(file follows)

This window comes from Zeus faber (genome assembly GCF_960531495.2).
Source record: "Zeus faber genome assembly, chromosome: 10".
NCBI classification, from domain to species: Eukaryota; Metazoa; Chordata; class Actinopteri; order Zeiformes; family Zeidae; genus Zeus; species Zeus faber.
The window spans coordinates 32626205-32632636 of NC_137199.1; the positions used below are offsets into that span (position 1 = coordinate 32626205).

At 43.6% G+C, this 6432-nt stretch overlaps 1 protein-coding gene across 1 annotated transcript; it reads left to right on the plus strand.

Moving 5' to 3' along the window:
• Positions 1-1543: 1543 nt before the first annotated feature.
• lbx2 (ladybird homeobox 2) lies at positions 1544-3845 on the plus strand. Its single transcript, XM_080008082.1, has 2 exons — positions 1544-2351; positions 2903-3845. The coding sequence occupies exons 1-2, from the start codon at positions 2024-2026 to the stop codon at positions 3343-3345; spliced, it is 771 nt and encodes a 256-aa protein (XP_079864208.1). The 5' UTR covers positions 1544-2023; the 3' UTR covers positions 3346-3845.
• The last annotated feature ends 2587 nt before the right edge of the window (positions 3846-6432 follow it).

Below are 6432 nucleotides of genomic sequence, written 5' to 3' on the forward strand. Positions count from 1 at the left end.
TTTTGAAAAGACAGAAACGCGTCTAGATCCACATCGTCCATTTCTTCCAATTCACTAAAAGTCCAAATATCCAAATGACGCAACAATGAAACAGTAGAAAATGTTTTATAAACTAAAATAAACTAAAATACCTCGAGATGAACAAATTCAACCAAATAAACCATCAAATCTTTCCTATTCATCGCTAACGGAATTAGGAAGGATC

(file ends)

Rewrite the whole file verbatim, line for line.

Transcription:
This window comes from Zeus faber (genome assembly GCF_960531495.2).
Source record: "Zeus faber genome assembly, chromosome: 10".
NCBI classification, from domain to species: Eukaryota; Metazoa; Chordata; class Actinopteri; order Zeiformes; family Zeidae; genus Zeus; species Zeus faber.
The window spans coordinates 32626205-32632636 of NC_137199.1; the positions used below are offsets into that span (position 1 = coordinate 32626205).

At 43.6% G+C, this 6432-nt stretch overlaps 1 protein-coding gene across 1 annotated transcript; it reads left to right on the plus strand.

Moving 5' to 3' along the window:
• Positions 1-1543: 1543 nt before the first annotated feature.
• lbx2 (ladybird homeobox 2) lies at positions 1544-3845 on the plus strand. Its single transcript, XM_080008082.1, has 2 exons — positions 1544-2351; positions 2903-3845. The coding sequence occupies exons 1-2, from the start codon at positions 2024-2026 to the stop codon at positions 3343-3345; spliced, it is 771 nt and encodes a 256-aa protein (XP_079864208.1). The 5' UTR covers positions 1544-2023; the 3' UTR covers positions 3346-3845.
• The last annotated feature ends 2587 nt before the right edge of the window (positions 3846-6432 follow it).

Below are 6432 nucleotides of genomic sequence, written 5' to 3' on the forward strand. Positions count from 1 at the left end.
TTTTGAAAAGACAGAAACGCGTCTAGATCCACATCGTCCATTTCTTCCAATTCACTAAAAGTCCAAATATCCAAATGACGCAACAATGAAACAGTAGAAAATGTTTTATAAACTAAAATAAACTAAAATACCTCGAGATGAACAAATTCAACCAAATAAACCATCAAATCTTTCCTATTCATCGCTAACGGAATTAGGAAGGATC